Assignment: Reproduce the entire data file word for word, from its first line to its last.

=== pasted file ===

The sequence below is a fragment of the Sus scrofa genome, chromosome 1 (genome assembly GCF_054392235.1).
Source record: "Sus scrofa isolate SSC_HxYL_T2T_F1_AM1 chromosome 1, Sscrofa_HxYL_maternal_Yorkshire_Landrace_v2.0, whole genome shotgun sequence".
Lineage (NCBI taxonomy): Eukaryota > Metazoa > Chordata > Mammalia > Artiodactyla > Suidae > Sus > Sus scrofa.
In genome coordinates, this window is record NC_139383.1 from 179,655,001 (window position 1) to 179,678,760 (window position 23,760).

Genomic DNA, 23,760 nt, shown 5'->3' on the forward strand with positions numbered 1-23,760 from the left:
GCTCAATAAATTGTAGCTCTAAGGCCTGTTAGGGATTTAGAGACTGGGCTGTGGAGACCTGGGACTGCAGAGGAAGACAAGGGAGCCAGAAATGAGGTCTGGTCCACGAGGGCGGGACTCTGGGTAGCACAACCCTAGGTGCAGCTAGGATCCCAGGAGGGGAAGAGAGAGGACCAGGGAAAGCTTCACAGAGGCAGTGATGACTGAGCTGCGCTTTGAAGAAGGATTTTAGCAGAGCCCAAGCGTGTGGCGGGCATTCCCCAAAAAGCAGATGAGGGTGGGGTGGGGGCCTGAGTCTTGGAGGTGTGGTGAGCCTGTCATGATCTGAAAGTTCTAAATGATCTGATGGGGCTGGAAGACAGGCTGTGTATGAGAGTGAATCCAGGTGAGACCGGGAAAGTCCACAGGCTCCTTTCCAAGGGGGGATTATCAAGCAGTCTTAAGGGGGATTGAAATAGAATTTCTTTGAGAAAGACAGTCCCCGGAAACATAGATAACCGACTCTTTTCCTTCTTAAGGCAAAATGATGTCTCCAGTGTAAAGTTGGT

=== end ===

The sequence below is a fragment of the Sus scrofa genome, chromosome 1 (genome assembly GCF_054392235.1).
Source record: "Sus scrofa isolate SSC_HxYL_T2T_F1_AM1 chromosome 1, Sscrofa_HxYL_maternal_Yorkshire_Landrace_v2.0, whole genome shotgun sequence".
Lineage (NCBI taxonomy): Eukaryota > Metazoa > Chordata > Mammalia > Artiodactyla > Suidae > Sus > Sus scrofa.
In genome coordinates, this window is record NC_139383.1 from 179,655,001 (window position 1) to 179,678,760 (window position 23,760).

Genomic DNA, 23,760 nt, shown 5'->3' on the forward strand with positions numbered 1-23,760 from the left:
GCTCAATAAATTGTAGCTCTAAGGCCTGTTAGGGATTTAGAGACTGGGCTGTGGAGACCTGGGACTGCAGAGGAAGACAAGGGAGCCAGAAATGAGGTCTGGTCCACGAGGGCGGGACTCTGGGTAGCACAACCCTAGGTGCAGCTAGGATCCCAGGAGGGGAAGAGAGAGGACCAGGGAAAGCTTCACAGAGGCAGTGATGACTGAGCTGCGCTTTGAAGAAGGATTTTAGCAGAGCCCAAGCGTGTGGCGGGCATTCCCCAAAAAGCAGATGAGGGTGGGGTGGGGGCCTGAGTCTTGGAGGTGTGGTGAGCCTGTCATGATCTGAAAGTTCTAAATGATCTGATGGGGCTGGAAGACAGGCTGTGTATGAGAGTGAATCCAGGTGAGACCGGGAAAGTCCACAGGCTCCTTTCCAAGGGGGGATTATCAAGCAGTCTTAAGGGGGATTGAAATAGAATTTCTTTGAGAAAGACAGTCCCCGGAAACATAGATAACCGACTCTTTTCCTTCTTAAGGCAAAATGATGTCTCCAGTGTAAAGTTGGT